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are free of entry and settlement in Great Britain to preach and minister wherever they choose, English clergymen are either prohibited in the Roman States, or are watched and haunted by inquisitorial police.

At page 164 we have alluded to the impracticability of navigating and trading under the Papal flag. In the formation of this reciprocal trading treaty there is evidently a lack of sound judgment and foresight on the part of the British Government. What are the manufactured articles imported into this country from Rome? Pictures, statues, and articles of taste; and the market will be filled with idol images, crucifixes, Madonnas, beads, amulets, and bones 'gathered out of the catacombs of Rome. Had the British Queen's Government demanded a free trade in Bibles to the Roman States, and a free circulation, there would have been wisdom and a right spirit displayed in the transaction. As it is, the British nation is compromised and humbled by the treaty declaration just concluded with the episcopal government of Rome.

CHAPTER VII.

A Design for a Standard and Ensign for the British and Irish

nation, on ethnographical principles, and on the basis of political equality.

We have with daring hands laid hold on the national standards, and protested against the use of the cross as an ensign either in peace or war.

It is unworthy an independent Protestant, and enlightened nation, to uprear the cross on its standard on the grounds which the history, and the tradition of the country, assign for its original adoption. The Scottish ensign is the offspring of a fable during an age of barbarity, invented to feed national vanity, or priestly cupidity. The English cross was the impious gift of a bishop of Rome to a foreign soldier, as his warrant for the invasion and conquest of England, and its subsequent title of the Cross of St. George was part of a fiction and fraud, meant, we suppose, to cover the disgrace of the defeat in the crusades.*

It is unworthy of a great Protestant nation; as the use of the cross, according to the principles of heraldry, constitutes it a standard of assumption and pretension.

* The legend, or fable of Saint George and the Dragon is quite unworthy of an enlightened Christian nation, and the sooner that such mummeries are consigned altogether to the pantomime for holiday children, the better it will be for the advance of civilisation. Why should a philosophic Christian people retain the tomfooleries of the dark ages, and thereby encourage the pretensions of Rome? Middleton, the learned author of “The Life of Cicero,” and translator of his works, wrote a letter from Rome, about the middle of last century, in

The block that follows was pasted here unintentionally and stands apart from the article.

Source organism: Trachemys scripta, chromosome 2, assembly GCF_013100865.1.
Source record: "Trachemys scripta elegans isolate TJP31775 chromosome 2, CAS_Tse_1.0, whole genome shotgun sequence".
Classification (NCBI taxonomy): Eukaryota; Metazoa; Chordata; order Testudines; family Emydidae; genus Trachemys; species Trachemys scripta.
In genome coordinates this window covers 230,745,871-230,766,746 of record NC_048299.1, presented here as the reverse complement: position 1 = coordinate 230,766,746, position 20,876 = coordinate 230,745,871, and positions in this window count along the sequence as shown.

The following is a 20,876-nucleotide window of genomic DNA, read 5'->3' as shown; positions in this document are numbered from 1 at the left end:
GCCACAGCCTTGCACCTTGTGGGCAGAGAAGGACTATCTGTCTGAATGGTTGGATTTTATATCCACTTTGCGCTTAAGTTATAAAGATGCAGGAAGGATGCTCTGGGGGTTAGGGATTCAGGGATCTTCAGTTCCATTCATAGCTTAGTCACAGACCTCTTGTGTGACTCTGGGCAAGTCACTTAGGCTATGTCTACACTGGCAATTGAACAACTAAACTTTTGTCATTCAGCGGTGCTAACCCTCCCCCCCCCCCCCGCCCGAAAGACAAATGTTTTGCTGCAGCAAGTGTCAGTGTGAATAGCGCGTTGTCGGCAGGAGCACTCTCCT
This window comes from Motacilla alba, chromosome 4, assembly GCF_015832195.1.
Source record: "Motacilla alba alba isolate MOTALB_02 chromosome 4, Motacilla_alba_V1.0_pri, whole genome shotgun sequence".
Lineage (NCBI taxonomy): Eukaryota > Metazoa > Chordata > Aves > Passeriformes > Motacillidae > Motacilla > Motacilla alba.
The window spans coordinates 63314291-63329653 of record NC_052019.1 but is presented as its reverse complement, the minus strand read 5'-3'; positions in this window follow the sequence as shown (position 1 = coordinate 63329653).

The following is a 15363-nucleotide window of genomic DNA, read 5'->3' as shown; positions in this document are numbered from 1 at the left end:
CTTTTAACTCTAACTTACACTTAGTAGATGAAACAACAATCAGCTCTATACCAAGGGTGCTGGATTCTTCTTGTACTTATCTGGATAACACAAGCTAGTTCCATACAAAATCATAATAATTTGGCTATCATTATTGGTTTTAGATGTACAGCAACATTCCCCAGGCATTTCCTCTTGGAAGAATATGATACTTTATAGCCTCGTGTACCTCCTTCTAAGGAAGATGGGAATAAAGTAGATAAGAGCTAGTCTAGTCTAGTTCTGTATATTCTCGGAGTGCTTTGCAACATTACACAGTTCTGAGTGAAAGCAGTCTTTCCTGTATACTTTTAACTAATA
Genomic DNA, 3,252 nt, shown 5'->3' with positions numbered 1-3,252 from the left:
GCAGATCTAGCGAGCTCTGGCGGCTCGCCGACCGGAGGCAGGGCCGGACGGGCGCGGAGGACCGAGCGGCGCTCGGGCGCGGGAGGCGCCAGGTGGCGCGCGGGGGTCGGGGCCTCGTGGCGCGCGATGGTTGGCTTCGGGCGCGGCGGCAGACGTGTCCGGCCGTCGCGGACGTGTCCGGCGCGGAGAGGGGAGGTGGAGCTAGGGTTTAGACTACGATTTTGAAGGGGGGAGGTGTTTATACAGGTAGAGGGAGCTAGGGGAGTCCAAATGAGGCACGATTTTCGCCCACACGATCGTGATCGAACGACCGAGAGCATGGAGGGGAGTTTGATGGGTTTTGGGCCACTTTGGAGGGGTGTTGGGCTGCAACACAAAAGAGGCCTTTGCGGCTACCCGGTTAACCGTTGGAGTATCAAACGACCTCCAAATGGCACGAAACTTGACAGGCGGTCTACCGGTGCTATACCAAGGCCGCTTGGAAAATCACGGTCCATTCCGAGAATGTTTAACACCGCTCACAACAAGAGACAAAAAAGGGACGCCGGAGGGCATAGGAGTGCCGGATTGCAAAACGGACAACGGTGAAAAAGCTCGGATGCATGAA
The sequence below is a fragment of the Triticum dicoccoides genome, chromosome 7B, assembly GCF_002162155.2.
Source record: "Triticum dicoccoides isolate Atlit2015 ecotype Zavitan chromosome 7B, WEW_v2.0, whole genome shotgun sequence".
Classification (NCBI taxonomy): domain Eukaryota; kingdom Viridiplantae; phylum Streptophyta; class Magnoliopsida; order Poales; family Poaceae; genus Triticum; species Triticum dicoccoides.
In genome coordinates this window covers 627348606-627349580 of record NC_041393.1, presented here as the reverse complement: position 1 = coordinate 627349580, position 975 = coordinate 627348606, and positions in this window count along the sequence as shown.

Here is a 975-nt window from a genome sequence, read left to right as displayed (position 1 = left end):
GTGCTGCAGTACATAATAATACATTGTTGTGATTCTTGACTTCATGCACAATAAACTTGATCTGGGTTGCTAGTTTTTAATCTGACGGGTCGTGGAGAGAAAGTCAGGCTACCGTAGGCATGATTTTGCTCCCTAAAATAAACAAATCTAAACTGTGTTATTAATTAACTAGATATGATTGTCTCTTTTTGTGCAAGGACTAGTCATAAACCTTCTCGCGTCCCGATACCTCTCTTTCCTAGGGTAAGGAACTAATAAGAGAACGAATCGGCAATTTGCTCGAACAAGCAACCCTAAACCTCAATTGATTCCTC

It is unworthy of the nation, inasmuch as it exposes itself to the acute observation of heathen and Mahometan peoples who witness the cross unfurled in battle by men who bear the name of Christians, and the religion is thus spurned and rejected for the inconsistency of its professors.

The national standard and ensign ought to be changed on principles of reason and taste, with a view to represent more correctly the predominant ideas in the minds of the people in the advanced civilisation of

the age.

The national ensign of England, Scotland, and Ireland, as it at present stands, is of a varied nature. The English portion of it received its character on the battle-field of Hastings. The portions respectively representing Scotland and Ireland were inserted under national treaties, and confirmed by the imperial legislature, in the year 1707 and 1800. The ensign is thus a standard, representing the alliance of three independent nations under one head, and unfurled to the world as that of the united kingdom of England, Scotland, and Ireland. This great idea of three nations united into one must, therefore, be embodied in any new symbol of nationality. It would be pleasing were Wales to be recognised in the national standard of alliance, but to do so would carry us back to a period of which he established the facts that the ritual, dresses, ceremonies, idols, and temples of the Romish Church, were borrowed, or transferred, from the ancient pagan worship. He gives the Latin inscription on an image or idol of Saint George, from which it appears that the name was substituted for Mars. The inscription on the pedestal was as follows: